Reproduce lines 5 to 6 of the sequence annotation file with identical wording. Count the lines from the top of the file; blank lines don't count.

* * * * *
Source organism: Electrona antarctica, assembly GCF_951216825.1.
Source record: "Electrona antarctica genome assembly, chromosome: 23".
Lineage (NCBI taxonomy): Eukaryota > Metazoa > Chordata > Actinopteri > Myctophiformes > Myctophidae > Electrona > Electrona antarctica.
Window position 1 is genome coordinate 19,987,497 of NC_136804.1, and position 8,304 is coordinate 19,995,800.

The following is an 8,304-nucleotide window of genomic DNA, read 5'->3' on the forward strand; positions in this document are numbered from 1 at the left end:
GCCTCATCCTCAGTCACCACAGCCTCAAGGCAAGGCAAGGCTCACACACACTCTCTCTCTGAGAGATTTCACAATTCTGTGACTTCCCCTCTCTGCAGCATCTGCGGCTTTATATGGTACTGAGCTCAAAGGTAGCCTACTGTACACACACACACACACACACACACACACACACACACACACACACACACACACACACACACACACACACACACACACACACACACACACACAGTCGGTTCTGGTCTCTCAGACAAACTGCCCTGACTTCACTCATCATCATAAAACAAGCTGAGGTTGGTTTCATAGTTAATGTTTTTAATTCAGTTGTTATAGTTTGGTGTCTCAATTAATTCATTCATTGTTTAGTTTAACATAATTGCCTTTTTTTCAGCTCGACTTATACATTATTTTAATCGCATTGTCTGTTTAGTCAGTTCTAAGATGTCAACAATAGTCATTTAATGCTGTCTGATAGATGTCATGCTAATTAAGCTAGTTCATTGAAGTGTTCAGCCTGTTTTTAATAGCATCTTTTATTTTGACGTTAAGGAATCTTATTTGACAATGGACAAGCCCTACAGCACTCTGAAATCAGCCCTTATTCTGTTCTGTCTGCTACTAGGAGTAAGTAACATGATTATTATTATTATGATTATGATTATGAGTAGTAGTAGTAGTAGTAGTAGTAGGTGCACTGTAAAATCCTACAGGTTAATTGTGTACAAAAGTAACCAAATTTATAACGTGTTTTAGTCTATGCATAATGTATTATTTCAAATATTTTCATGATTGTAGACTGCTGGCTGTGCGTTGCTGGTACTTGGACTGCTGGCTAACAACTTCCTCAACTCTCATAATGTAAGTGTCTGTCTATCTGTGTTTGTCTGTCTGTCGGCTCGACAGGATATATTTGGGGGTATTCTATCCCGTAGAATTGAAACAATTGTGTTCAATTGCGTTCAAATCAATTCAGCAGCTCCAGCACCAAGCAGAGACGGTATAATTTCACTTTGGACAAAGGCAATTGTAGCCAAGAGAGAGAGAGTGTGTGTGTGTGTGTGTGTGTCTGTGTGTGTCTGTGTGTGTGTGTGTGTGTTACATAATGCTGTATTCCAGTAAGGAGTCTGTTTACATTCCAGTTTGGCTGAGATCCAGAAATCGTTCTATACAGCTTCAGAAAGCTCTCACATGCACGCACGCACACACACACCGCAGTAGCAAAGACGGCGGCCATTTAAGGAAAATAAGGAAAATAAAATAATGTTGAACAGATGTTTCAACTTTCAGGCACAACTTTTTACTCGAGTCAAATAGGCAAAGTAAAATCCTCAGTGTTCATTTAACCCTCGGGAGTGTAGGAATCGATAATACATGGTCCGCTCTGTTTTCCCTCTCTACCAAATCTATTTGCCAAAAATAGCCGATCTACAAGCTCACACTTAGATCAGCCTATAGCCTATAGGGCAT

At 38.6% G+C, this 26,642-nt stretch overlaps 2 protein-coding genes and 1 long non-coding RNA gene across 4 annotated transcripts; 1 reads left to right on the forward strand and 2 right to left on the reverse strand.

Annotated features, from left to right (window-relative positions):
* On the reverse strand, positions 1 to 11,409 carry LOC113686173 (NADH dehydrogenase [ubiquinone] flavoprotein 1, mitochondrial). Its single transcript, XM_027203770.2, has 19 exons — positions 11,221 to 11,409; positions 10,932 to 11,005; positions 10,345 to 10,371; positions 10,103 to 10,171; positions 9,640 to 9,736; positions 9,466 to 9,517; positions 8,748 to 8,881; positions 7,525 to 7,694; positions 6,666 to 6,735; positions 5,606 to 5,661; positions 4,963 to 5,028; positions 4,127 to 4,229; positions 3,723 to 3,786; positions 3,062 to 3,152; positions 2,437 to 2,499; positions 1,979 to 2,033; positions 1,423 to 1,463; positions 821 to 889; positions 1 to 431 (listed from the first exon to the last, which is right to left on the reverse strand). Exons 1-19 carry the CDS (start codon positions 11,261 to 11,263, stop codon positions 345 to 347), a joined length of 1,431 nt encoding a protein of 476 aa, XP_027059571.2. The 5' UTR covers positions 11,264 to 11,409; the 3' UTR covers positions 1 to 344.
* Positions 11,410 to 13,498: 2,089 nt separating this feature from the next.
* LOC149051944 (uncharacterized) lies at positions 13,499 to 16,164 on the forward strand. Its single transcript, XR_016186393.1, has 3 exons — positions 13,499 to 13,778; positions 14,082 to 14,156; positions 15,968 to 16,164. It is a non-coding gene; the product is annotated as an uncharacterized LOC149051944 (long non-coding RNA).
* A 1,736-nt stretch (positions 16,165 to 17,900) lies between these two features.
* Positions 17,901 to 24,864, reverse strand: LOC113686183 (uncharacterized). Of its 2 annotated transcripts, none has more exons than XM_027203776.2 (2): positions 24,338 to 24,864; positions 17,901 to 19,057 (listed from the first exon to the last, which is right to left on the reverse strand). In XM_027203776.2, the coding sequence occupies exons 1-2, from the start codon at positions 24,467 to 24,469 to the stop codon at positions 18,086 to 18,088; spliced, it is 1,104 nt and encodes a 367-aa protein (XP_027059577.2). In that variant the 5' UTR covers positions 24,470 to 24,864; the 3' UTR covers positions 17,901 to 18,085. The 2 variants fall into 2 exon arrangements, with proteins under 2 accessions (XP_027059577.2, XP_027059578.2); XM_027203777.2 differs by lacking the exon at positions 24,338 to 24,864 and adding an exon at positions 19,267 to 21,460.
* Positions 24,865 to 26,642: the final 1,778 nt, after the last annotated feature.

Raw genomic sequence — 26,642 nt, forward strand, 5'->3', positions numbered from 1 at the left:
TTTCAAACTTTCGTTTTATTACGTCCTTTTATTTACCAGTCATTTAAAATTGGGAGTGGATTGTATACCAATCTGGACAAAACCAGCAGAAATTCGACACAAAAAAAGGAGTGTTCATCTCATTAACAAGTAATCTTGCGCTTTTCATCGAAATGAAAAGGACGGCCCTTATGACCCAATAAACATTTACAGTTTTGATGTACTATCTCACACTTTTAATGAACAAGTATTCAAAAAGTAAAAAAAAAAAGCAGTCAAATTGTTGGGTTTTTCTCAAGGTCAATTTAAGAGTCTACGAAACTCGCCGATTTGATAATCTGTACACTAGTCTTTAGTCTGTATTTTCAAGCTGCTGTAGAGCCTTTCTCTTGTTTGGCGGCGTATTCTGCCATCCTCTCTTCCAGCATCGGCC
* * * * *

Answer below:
The following is an 8,304-nucleotide window of genomic DNA, read 5'->3' on the forward strand; positions in this document are numbered from 1 at the left end:
GCCTCATCCTCAGTCACCACAGCCTCAAGGCAAGGCAAGGCTCACACACACTCTCTCTCTGAGAGATTTCACAATTCTGTGACTTCCCCTCTCTGCAGCATCTGCGGCTTTATATGGTACTGAGCTCAAAGGTAGCCTACTGTACACACACACACACACACACACACACACACACACACACACACACACACACACACACACACACACACACACACACACACACACACACACACAGTCGGTTCTGGTCTCTCAGACAAACTGCCCTGACTTCACTCATCATCATAAAACAAGCTGAGGTTGGTTTCATAGTTAATGTTTTTAATTCAGTTGTTATAGTTTGGTGTCTCAATTAATTCATTCATTGTTTAGTTTAACATAATTGCCTTTTTTTCAGCTCGACTTATACATTATTTTAATCGCATTGTCTGTTTAGTCAGTTCTAAGATGTCAACAATAGTCATTTAATGCTGTCTGATAGATGTCATGCTAATTAAGCTAGTTCATTGAAGTGTTCAGCCTGTTTTTAATAGCATCTTTTATTTTGACGTTAAGGAATCTTATTTGACAATGGACAAGCCCTACAGCACTCTGAAATCAGCCCTTATTCTGTTCTGTCTGCTACTAGGAGTAAGTAACATGATTATTATTATTATGATTATGATTATGAGTAGTAGTAGTAGTAGTAGTAGTAGGTGCACTGTAAAATCCTACAGGTTAATTGTGTACAAAAGTAACCAAATTTATAACGTGTTTTAGTCTATGCATAATGTATTATTTCAAATATTTTCATGATTGTAGACTGCTGGCTGTGCGTTGCTGGTACTTGGACTGCTGGCTAACAACTTCCTCAACTCTCATAATGTAAGTGTCTGTCTATCTGTGTTTGTCTGTCTGTCGGCTCGACAGGATATATTTGGGGGTATTCTATCCCGTAGAATTGAAACAATTGTGTTCAATTGCGTTCAAATCAATTCAGCAGCTCCAGCACCAAGCAGAGACGGTATAATTTCACTTTGGACAAAGGCAATTGTAGCCAAGAGAGAGAGAGTGTGTGTGTGTGTGTGTGTGTCTGTGTGTGTCTGTGTGTGTGTGTGTGTGTTACATAATGCTGTATTCCAGTAAGGAGTCTGTTTACATTCCAGTTTGGCTGAGATCCAGAAATCGTTCTATACAGCTTCAGAAAGCTCTCACATGCACGCACGCACACACACACCGCAGTAGCAAAGACGGCGGCCATTTAAGGAAAATAAGGAAAATAAAATAATGTTGAACAGATGTTTCAACTTTCAGGCACAACTTTTTACTCGAGTCAAATAGGCAAAGTAAAATCCTCAGTGTTCATTTAACCCTCGGGAGTGTAGGAATCGATAATACATGGTCCGCTCTGTTTTCCCTCTCTACCAAATCTATTTGCCAAAAATAGCCGATCTACAAGCTCACACTTAGATCAGCCTATAGCCTATAGGGCAT